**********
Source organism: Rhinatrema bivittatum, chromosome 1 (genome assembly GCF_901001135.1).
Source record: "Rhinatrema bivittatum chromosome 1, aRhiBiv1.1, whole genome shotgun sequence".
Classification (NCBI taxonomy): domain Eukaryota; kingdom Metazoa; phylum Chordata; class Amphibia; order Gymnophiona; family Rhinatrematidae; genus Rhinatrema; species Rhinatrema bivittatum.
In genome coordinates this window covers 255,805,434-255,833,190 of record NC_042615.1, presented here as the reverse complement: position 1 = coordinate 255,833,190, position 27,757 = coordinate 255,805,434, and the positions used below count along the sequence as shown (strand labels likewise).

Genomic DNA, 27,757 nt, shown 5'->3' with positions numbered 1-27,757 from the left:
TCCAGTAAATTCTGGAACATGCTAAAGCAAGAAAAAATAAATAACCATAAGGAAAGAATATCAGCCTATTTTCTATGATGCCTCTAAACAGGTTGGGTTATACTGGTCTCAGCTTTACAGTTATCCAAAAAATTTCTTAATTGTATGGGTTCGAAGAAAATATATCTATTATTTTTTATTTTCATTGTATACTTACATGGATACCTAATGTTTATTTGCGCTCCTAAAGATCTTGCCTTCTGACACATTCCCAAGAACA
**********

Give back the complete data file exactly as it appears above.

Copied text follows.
Source organism: Rhinatrema bivittatum, chromosome 1 (genome assembly GCF_901001135.1).
Source record: "Rhinatrema bivittatum chromosome 1, aRhiBiv1.1, whole genome shotgun sequence".
Classification (NCBI taxonomy): domain Eukaryota; kingdom Metazoa; phylum Chordata; class Amphibia; order Gymnophiona; family Rhinatrematidae; genus Rhinatrema; species Rhinatrema bivittatum.
In genome coordinates this window covers 255,805,434-255,833,190 of record NC_042615.1, presented here as the reverse complement: position 1 = coordinate 255,833,190, position 27,757 = coordinate 255,805,434, and the positions used below count along the sequence as shown (strand labels likewise).

Genomic DNA, 27,757 nt, shown 5'->3' with positions numbered 1-27,757 from the left:
TCCAGTAAATTCTGGAACATGCTAAAGCAAGAAAAAATAAATAACCATAAGGAAAGAATATCAGCCTATTTTCTATGATGCCTCTAAACAGGTTGGGTTATACTGGTCTCAGCTTTACAGTTATCCAAAAAATTTCTTAATTGTATGGGTTCGAAGAAAATATATCTATTATTTTTTATTTTCATTGTATACTTACATGGATACCTAATGTTTATTTGCGCTCCTAAAGATCTTGCCTTCTGACACATTCCCAAGAACA